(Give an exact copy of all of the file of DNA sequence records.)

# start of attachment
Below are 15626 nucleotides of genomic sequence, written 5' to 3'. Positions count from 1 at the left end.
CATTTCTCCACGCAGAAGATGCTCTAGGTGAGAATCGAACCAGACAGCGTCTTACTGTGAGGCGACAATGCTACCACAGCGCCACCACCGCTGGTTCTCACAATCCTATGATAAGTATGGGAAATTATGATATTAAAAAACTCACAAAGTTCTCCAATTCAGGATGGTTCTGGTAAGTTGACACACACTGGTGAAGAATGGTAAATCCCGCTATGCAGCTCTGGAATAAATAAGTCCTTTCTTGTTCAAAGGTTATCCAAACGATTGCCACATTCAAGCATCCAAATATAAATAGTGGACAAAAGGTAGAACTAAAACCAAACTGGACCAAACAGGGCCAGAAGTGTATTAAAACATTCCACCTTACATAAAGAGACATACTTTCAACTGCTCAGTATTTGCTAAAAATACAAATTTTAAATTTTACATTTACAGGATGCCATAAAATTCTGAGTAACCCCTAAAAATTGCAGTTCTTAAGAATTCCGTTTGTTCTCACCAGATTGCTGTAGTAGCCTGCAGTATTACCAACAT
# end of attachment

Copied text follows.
Below are 15626 nucleotides of genomic sequence, written 5' to 3'. Positions count from 1 at the left end.
CATTTCTCCACGCAGAAGATGCTCTAGGTGAGAATCGAACCAGACAGCGTCTTACTGTGAGGCGACAATGCTACCACAGCGCCACCACCGCTGGTTCTCACAATCCTATGATAAGTATGGGAAATTATGATATTAAAAAACTCACAAAGTTCTCCAATTCAGGATGGTTCTGGTAAGTTGACACACACTGGTGAAGAATGGTAAATCCCGCTATGCAGCTCTGGAATAAATAAGTCCTTTCTTGTTCAAAGGTTATCCAAACGATTGCCACATTCAAGCATCCAAATATAAATAGTGGACAAAAGGTAGAACTAAAACCAAACTGGACCAAACAGGGCCAGAAGTGTATTAAAACATTCCACCTTACATAAAGAGACATACTTTCAACTGCTCAGTATTTGCTAAAAATACAAATTTTAAATTTTACATTTACAGGATGCCATAAAATTCTGAGTAACCCCTAAAAATTGCAGTTCTTAAGAATTCCGTTTGTTCTCACCAGATTGCTGTAGTAGCCTGCAGTATTACCAACAT